Glioblastoma multiforme (GBM) is a malignant tumor of the brain and spinal cord. Here at Columbia University Medical Center/NewYork-Presbyterian Hospital, we specialize in diagnosing and surgically treating GBMs.
GBMs that develop in the brain are the main subject of this page. For information about GBMs in the spine, please see our spinal astrocytoma page here.
GBMs are one type of a group of tumors collectively known as astrocytomas—so called because they originate from astrocyte cells. Of the astrocytomas, GBMs are the most aggressive. They are also the most common, making up more than half of all astrocytomas. In fact, GBM is the most common type of tumor that starts in the brain.
The World Health Organization grades tumors according to how fast they grow and their ability to spread to surrounding tissues. GBMs are the highest grade, Grade IV, meaning that they grow quickly and tend to invade surrounding tissue. They are sometimes referred to as “high-grade astrocytomas.” However, GBMs are not always uniform tumors. They can be composed of several grades and cell types, so precise diagnosis and effective treatment require expertise.
Although GBMs can grow anywhere in the brain and spinal cord, they tend to be found most often in the cerebrum. The cerebrum occupies most of the space in the skull, spanning from the top of the head to just above the neck.
Depending on how they arise, GBMs can be divided into two types. Each type also has distinct genetic characteristics.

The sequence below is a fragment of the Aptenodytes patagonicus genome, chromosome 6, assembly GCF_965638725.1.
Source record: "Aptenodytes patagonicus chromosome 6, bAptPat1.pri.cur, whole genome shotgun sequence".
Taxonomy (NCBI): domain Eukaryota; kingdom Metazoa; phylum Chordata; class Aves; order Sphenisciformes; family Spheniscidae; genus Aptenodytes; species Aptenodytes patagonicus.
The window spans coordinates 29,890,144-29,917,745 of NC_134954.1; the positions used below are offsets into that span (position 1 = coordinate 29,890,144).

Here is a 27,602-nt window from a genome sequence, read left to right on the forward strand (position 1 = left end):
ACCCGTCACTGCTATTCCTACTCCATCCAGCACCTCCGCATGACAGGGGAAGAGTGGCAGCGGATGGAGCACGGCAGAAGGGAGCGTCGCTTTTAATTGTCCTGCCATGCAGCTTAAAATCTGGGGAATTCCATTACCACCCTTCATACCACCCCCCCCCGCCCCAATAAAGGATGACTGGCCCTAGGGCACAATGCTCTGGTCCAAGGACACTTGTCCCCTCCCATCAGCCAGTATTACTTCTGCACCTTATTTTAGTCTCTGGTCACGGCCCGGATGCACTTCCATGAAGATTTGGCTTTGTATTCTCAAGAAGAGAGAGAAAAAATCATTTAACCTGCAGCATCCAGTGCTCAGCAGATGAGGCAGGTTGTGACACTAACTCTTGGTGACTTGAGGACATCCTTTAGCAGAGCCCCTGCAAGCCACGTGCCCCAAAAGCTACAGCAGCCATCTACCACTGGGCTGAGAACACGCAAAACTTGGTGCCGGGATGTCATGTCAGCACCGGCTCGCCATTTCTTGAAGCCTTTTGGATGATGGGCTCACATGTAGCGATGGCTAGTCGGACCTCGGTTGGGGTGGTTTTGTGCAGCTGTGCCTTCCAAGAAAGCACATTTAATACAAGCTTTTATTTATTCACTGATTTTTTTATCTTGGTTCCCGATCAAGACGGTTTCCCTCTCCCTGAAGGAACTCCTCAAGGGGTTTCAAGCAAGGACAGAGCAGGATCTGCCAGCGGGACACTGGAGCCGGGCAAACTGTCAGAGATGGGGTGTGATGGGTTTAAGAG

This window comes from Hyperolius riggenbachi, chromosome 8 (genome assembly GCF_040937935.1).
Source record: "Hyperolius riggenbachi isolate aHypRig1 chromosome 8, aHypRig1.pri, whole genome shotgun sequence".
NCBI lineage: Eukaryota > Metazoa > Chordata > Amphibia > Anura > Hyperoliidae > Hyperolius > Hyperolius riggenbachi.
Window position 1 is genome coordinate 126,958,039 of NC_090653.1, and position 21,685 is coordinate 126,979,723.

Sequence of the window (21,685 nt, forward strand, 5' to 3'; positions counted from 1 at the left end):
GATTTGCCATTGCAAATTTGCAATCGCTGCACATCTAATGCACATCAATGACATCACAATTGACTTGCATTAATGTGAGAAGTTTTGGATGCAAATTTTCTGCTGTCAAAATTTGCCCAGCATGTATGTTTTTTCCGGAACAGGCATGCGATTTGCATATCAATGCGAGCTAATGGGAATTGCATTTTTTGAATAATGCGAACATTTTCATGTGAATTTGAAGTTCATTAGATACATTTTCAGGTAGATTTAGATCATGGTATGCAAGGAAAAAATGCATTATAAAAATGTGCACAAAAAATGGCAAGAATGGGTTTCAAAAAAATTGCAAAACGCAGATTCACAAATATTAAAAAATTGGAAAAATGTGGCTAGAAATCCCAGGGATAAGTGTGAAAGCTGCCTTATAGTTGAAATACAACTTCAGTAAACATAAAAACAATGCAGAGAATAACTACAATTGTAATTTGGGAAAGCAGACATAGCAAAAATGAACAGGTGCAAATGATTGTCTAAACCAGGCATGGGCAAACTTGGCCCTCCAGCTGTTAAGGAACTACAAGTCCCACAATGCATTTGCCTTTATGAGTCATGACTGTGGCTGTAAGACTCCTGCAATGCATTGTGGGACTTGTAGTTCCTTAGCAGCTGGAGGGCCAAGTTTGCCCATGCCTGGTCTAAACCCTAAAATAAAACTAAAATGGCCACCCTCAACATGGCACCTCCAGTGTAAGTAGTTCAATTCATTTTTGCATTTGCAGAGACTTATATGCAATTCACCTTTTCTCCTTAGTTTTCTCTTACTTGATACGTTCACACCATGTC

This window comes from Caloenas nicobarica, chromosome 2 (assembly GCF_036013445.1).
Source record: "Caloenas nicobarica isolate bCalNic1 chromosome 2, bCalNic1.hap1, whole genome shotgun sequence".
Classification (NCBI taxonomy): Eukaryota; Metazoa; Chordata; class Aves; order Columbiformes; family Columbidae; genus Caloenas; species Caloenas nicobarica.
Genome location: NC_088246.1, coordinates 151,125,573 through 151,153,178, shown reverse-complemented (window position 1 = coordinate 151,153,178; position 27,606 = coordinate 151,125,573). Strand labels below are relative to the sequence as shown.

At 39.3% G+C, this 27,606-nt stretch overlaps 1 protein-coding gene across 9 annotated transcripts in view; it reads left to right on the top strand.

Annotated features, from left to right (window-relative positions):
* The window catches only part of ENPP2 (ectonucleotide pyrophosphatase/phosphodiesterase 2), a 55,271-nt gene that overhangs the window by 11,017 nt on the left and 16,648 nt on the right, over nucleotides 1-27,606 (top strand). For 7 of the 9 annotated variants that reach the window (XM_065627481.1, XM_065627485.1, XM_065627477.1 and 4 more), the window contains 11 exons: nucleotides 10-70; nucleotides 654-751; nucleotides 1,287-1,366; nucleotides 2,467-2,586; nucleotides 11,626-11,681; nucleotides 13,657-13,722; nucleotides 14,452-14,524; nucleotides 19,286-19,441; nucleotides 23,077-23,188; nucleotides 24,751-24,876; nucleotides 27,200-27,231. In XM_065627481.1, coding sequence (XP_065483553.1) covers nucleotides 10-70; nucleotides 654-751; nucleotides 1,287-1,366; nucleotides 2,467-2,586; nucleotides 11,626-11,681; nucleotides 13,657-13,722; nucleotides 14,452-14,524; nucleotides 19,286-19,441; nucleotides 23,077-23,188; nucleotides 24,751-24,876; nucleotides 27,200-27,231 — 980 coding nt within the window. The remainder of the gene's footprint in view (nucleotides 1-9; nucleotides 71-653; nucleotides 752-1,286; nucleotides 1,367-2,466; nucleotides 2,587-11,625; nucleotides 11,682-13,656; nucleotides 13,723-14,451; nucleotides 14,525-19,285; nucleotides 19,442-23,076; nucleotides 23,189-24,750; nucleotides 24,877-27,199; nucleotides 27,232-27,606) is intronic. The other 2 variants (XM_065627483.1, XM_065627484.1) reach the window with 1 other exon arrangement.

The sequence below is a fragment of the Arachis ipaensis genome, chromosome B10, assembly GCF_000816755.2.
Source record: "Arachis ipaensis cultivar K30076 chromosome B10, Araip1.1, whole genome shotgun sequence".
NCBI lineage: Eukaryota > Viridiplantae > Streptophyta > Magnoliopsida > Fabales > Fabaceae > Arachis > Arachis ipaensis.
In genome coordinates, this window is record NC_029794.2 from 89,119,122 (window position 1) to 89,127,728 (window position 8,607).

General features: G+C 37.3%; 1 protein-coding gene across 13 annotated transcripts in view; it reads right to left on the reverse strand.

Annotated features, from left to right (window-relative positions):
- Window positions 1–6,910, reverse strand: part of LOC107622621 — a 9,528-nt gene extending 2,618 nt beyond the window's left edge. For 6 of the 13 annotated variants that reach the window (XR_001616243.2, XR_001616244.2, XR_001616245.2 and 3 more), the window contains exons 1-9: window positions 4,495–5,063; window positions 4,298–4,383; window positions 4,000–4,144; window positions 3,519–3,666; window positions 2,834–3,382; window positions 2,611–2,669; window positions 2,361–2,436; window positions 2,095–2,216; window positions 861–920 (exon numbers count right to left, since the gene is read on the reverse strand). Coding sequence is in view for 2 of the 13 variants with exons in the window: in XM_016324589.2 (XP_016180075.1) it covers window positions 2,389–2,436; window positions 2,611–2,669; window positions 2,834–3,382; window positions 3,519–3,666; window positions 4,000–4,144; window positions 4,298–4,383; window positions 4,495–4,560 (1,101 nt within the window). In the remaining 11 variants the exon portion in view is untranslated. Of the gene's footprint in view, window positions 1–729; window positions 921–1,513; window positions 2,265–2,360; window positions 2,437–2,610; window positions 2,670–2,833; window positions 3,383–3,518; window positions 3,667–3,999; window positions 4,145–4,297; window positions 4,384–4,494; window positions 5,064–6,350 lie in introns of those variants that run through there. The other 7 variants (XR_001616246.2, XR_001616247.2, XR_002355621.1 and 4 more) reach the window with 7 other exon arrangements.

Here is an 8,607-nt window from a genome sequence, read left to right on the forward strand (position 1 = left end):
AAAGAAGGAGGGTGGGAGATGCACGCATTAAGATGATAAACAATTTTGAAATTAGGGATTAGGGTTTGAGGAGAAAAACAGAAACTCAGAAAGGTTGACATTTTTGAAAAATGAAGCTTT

At Columbia Neurosurgery, two research laboratories are dedicated to understanding and finding novel treatments for GBM and other tumors: the Bartoli Brain Tumor Laboratory and the Translational Brain Tumor Laboratory. In these labs, neurosurgeons and researchers study how tumors like GBM begin, examine their genetic differences, develop treatments tailored for individual tumors and explore ways to deliver the treatments directly to the tumors. Researchers in many parts of the world are working on new and improved treatments for GBM.
A physician may recommend enrolling in a clinical trial to receive the latest therapies. A clinical trial is a study in which new therapies are evaluated in volunteer patients. These therapies are not yet approved by the United States Food and Drug Administration, but they have undergone rigorous testing in laboratory studies and have shown promise. Given the rapid pace of advancement in our knowledge about GBM, a clinical trial can be a good option because it allows a patient the opportunity to receive the latest, most promising treatments.
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